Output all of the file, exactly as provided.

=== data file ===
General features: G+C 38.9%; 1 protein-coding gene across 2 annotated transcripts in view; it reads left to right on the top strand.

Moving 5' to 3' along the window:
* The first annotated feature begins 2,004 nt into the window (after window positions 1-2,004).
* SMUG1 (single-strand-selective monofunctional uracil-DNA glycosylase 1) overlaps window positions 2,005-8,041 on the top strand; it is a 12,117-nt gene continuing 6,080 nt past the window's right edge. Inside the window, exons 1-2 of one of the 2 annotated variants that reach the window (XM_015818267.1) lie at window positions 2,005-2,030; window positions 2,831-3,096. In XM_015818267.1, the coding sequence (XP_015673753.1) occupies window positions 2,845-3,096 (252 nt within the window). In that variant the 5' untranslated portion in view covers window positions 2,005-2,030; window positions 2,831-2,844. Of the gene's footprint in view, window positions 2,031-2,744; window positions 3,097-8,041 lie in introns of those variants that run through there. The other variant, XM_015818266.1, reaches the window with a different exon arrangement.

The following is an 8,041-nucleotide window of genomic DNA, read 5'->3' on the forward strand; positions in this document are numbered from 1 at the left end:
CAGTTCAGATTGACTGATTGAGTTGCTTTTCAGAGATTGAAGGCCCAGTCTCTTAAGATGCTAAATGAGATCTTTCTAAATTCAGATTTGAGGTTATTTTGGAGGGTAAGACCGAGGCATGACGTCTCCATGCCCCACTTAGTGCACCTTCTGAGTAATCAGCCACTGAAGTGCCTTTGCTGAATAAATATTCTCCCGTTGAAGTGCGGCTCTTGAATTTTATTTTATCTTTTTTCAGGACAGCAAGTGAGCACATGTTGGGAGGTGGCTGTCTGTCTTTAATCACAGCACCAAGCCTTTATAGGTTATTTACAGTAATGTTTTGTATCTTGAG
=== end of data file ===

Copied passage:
General features: G+C 38.9%; 1 protein-coding gene across 2 annotated transcripts in view; it reads left to right on the top strand.

Moving 5' to 3' along the window:
* The first annotated feature begins 2,004 nt into the window (after window positions 1-2,004).
* SMUG1 (single-strand-selective monofunctional uracil-DNA glycosylase 1) overlaps window positions 2,005-8,041 on the top strand; it is a 12,117-nt gene continuing 6,080 nt past the window's right edge. Inside the window, exons 1-2 of one of the 2 annotated variants that reach the window (XM_015818267.1) lie at window positions 2,005-2,030; window positions 2,831-3,096. In XM_015818267.1, the coding sequence (XP_015673753.1) occupies window positions 2,845-3,096 (252 nt within the window). In that variant the 5' untranslated portion in view covers window positions 2,005-2,030; window positions 2,831-2,844. Of the gene's footprint in view, window positions 2,031-2,744; window positions 3,097-8,041 lie in introns of those variants that run through there. The other variant, XM_015818266.1, reaches the window with a different exon arrangement.

The following is an 8,041-nucleotide window of genomic DNA, read 5'->3' on the forward strand; positions in this document are numbered from 1 at the left end:
CAGTTCAGATTGACTGATTGAGTTGCTTTTCAGAGATTGAAGGCCCAGTCTCTTAAGATGCTAAATGAGATCTTTCTAAATTCAGATTTGAGGTTATTTTGGAGGGTAAGACCGAGGCATGACGTCTCCATGCCCCACTTAGTGCACCTTCTGAGTAATCAGCCACTGAAGTGCCTTTGCTGAATAAATATTCTCCCGTTGAAGTGCGGCTCTTGAATTTTATTTTATCTTTTTTCAGGACAGCAAGTGAGCACATGTTGGGAGGTGGCTGTCTGTCTTTAATCACAGCACCAAGCCTTTATAGGTTATTTACAGTAATGTTTTGTATCTTGAG